“I cannot perform that job duty because of my religious beliefs,” he said. “Because of that conflict, my instinct is to go with the overriding factor of faith rather than the law of the land.”

Breedlove doesn’t see himself as judging. He’s helped gay and lesbian people in other aspects of his job, such as in handling small claims cases or assaults, and says he’s always been able to “hear that case in fairness.” 

What his decision is about, he said, is refusing to condone something that he believes is wrong. 

“I just want people to know that I don’t hate people and I don’t preach hatred,” he said. “I do preach against sin in all its forms — not just homosexuality but lying, stealing, cheating, rape, murder.”

He’s not the only member of the Western North Carolina legal system to have expressed a similar view or made a similar decision. Tom Holland, a magistrate judge in Graham County, resigned for similar reasons. And Shonia Parker Burch, the Republican candidate for register of deeds in Clay County, tried to withdraw her candidacy after the Oct. 10 ruling. 

“It would be against my Christian beliefs to sign and issue a marriage license for same sex individuals,” Parker Burch wrote in an email to The Smoky Mountain News. “This is not about me judging anyone. But, more about me worrying about how God would judge me. His Word is the Judge and Jury for all of us.  I will not compromise the Word of God and I don’t want anything or any job to come between me and God.”

Because ballots had already been printed when the ruling came down, Parker Burch was unable to withdraw from the election. But if elected, she plans to resign. 

Breedlove called the move to begin issuing marriage licenses to same-sex couples following the court ruling a “mad rush” and believes the change should have been implemented a little more slowly, with some allowance given magistrates with religious objections. 

“I believe that the state could have made preparations and could have set up a procedure to allow someone that religiously objected to step aside and let another magistrate perform the service,” Breedlove said.  

But Sgro doesn’t agree that’s something that’s needed.

Many electeds for equality were forced for years by law and duty to issue licenses to only some couples and not others, contrary to their consciences. Where was [Tami] Fitzgerald [of the NC Values Coalition]’s call for a state employee’s freedom to choose then?” Sgro asked.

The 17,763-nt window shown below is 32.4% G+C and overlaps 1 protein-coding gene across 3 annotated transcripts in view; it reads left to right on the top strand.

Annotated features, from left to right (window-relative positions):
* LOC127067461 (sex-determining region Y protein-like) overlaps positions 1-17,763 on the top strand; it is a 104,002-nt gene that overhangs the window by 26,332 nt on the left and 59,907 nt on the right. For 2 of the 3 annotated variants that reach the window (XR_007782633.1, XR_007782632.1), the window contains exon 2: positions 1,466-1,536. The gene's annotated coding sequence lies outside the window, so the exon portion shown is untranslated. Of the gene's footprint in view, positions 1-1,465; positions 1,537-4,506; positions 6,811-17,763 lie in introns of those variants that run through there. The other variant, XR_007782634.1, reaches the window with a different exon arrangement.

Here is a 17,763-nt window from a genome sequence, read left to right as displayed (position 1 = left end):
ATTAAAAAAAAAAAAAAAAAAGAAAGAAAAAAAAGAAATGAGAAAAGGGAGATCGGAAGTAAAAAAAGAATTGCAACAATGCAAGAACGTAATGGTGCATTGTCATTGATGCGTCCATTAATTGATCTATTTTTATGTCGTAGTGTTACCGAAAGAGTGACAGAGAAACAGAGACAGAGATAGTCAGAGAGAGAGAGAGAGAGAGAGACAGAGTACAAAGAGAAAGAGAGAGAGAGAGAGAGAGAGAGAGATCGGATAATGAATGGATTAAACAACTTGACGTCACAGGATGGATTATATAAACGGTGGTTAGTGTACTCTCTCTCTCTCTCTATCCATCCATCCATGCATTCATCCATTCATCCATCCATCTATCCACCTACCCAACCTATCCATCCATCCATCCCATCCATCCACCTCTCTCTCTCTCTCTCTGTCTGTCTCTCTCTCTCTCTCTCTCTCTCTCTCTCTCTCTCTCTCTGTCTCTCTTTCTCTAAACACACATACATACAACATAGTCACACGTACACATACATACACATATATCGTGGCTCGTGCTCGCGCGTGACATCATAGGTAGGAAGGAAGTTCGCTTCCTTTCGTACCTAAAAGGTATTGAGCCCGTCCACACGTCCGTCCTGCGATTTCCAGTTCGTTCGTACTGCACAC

Fitzgerald has issued a memo supporting registers of deeds’ freedom to refuse to issue marriage licenses for same-sex couples. 

In some counties, that could have caused quite an inconvenience. In Buncombe County, for example, 125 same-sex couples applied for marriage licenses in the first week after the ruling, accounting for more than 50 percent of the 214 total marriage licenses applied for in that time period. 

But further west, the counts are much smaller. As of Oct. 20, only two licenses had been issued to same-sex couples in Jackson County, three in Swain County, eight in Macon and more than ten in Haywood. It’s hard to tell for sure, said Sherri Rogers, register of deeds in Haywood County, because the genders of the applicants aren’t always clear. The new marriage license forms have spaces for “Applicant 1” and “Applicant 2” rather than for “Bride” and “Groom,” and while there are checkboxes for gender beside each line, filling them out is optional. 

“Even if it’s male and female [applicants], they’re not always filling that out,” Rogers said. 

At 57, Breedlove is taking a hit financially by applying for early retirement, but he still has a church to pastor and plans to spend more time working on a Bible translation project he’s been at for years. The pastor of a Cherokee church and the husband of a Native American woman, he’s trying to create Bibles with English translations on one side of the page and translations in Native American languages on the other. He’s finished one in Choctaw and is working on one in Cherokee. 

“Basically we’re going where the Lord leads,” he said.